State of Notetaking 2020 Edition

Long time readers may know I’ve dabbled here and there with other platforms for my personal knowledge management such as Apple Notes, Agenda, and DevonThink. Time after time, though, I always seem to Evernote.

The reason for my dabbling was due to a feeling of uneasiness when using Evernote. For years, I’ve been increasingly less and less confident in the Evernote’s future or the company’s values, but in the absence of no better alternative, I stuck around hoping the tides would turn.

Suffice to say, the tides haven’t turned, and their recent app updates removed several of my most used features. Sure, Evernote keeps saying that they’ll bring these features back in the future, but this is also the same Evernote who said the new versions would be better than ever. Spoiler alert: They’re not.

One thing that has changed, however, is the world of Evernote competitors. It’s hard to say there are no better alternatives anymore, especially now that my needs have simplified, which is why I started thinking about what I truly needed out of a personal knowledge management system.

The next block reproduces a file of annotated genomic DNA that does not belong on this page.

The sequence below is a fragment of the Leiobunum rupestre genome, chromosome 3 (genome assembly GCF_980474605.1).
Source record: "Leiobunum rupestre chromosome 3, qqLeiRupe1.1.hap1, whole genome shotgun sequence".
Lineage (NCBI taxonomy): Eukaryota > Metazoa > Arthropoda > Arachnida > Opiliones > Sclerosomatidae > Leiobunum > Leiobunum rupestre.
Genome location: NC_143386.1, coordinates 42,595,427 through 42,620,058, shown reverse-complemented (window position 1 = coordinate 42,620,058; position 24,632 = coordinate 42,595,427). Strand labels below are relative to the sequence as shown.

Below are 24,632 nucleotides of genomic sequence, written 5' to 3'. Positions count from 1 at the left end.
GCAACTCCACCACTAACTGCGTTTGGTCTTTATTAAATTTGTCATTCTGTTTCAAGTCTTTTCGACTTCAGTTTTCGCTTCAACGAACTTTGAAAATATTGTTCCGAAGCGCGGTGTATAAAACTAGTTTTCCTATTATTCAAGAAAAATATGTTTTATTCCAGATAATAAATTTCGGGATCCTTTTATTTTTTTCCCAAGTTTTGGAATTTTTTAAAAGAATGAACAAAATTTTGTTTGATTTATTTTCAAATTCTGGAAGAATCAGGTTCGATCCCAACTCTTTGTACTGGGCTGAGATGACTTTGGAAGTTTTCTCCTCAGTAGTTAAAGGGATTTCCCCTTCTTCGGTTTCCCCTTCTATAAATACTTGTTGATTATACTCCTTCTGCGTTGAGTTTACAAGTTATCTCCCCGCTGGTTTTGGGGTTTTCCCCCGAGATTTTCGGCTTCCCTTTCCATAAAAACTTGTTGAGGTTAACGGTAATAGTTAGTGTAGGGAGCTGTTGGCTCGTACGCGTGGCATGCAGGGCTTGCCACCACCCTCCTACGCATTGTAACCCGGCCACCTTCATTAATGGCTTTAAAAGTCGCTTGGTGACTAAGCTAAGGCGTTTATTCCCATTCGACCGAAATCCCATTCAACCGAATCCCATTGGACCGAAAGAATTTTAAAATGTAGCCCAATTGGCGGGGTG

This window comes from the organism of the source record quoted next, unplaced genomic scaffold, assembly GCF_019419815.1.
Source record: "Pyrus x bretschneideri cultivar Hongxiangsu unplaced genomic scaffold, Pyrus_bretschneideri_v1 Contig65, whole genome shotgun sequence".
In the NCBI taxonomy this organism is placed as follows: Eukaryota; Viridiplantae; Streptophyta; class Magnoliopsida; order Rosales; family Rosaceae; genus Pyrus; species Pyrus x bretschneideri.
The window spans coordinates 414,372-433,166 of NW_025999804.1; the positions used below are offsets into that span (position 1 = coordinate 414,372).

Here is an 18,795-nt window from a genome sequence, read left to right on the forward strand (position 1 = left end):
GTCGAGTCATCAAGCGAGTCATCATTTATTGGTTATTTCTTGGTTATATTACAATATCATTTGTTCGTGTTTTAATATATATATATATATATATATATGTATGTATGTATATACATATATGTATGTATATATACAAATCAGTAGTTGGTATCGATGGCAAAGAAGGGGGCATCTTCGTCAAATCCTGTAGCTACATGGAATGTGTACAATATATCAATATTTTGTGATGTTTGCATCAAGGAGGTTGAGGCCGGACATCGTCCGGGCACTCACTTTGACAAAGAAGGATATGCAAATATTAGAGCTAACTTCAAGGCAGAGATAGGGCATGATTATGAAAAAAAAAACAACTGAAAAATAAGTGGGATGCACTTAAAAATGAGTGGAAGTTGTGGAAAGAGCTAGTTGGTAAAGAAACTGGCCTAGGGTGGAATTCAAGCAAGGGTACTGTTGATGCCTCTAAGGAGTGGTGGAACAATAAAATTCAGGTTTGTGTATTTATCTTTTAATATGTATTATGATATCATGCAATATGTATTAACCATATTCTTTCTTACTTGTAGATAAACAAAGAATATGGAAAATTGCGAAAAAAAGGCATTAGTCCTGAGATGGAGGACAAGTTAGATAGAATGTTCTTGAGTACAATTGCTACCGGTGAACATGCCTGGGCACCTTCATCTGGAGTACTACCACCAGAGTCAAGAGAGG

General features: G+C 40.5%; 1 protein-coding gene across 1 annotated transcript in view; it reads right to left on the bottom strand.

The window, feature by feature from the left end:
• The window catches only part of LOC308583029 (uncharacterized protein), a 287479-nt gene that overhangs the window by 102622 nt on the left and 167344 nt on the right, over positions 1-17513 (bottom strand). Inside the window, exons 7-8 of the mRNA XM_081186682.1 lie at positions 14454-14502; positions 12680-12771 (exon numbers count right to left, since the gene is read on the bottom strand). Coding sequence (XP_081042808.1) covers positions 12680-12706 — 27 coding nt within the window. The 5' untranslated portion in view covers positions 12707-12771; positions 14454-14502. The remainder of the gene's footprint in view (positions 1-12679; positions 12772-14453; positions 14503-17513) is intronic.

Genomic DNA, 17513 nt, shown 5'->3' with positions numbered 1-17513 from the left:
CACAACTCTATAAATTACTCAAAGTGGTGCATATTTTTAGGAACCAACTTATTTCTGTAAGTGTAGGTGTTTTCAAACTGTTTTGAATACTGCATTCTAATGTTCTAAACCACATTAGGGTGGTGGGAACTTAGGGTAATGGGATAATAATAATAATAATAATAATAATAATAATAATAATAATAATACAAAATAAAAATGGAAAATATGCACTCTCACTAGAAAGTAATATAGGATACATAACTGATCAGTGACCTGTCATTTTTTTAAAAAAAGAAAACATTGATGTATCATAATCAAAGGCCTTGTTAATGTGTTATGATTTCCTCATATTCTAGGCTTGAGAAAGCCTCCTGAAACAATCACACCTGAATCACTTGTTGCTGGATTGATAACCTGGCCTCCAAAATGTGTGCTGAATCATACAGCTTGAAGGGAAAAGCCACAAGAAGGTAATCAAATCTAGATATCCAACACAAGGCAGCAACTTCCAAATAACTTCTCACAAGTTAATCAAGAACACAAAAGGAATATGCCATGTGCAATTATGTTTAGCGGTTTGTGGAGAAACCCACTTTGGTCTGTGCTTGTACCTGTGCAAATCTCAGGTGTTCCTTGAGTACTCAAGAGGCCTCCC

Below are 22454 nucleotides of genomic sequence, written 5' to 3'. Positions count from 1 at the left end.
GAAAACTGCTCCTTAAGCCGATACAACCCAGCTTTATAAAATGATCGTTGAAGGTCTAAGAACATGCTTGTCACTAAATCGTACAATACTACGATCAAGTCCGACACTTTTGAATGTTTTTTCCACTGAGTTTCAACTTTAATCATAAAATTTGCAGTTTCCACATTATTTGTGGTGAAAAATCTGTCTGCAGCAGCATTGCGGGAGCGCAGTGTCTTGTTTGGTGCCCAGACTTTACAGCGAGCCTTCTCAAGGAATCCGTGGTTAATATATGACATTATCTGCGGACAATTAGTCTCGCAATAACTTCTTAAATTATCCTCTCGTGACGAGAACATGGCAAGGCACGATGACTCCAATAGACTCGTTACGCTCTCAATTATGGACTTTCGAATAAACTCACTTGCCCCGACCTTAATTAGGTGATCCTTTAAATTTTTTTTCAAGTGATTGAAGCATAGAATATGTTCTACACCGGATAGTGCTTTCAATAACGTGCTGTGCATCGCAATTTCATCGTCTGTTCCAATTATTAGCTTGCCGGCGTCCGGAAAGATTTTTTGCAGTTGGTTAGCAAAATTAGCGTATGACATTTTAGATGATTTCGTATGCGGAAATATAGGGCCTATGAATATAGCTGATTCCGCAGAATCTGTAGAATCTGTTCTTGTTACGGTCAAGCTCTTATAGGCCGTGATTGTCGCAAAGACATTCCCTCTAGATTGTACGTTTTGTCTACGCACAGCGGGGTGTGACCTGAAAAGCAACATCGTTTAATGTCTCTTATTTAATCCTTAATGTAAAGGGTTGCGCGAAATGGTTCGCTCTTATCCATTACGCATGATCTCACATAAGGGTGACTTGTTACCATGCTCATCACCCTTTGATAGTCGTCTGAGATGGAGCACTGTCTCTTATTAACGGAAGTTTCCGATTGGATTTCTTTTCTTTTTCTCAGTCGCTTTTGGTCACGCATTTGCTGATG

Topping the list of must-need features:

  • I need to be able to save important emails easily for reference.
  • I need to be able to add multiple file types.
  • I need to be able to link to notes both within and outside of the system.

My obvious first choice would have been Apple Notes, which I’m already using for sharing notes with my other half. Unfortunately, while it does meet most of my needs, it doesn’t have any sort of integration with my email app. Note links are also quite clunky. You pretty much have to pretend to share the note with someone to get a note link.

The highly-praised Notion was next on my list, but quite honestly I don’t have the patience to set up a database from scratch.

I also tried OneNote, but, my gosh, the interface is “oh-so-Microsoft Office” and seemed way too fiddly for my needs. No thank you.

At this point, I’ve settled with Bear. I’m still getting used to the tag-based structure, but overall, I’ve been liking it a lot more than I expected. This is in part to the simplification of my organizational needs from when I last tried it. There are a few things I do miss, like tables, but those seem to be on the road map so hopefully, the wait won’t be too terribly long. It’s also worth mentioning that Bear’s Pro subscription is around 20% of what a year of Evernote Premium would cost me.

With that said, I really do hope the best for Evernote. As a note-taking service, it’s still a pretty great option for most users, I’m just not sure I’m most users anymore. If they can prove me wrong, I’m still keeping my options open, but for now Bear seems to be my best bet.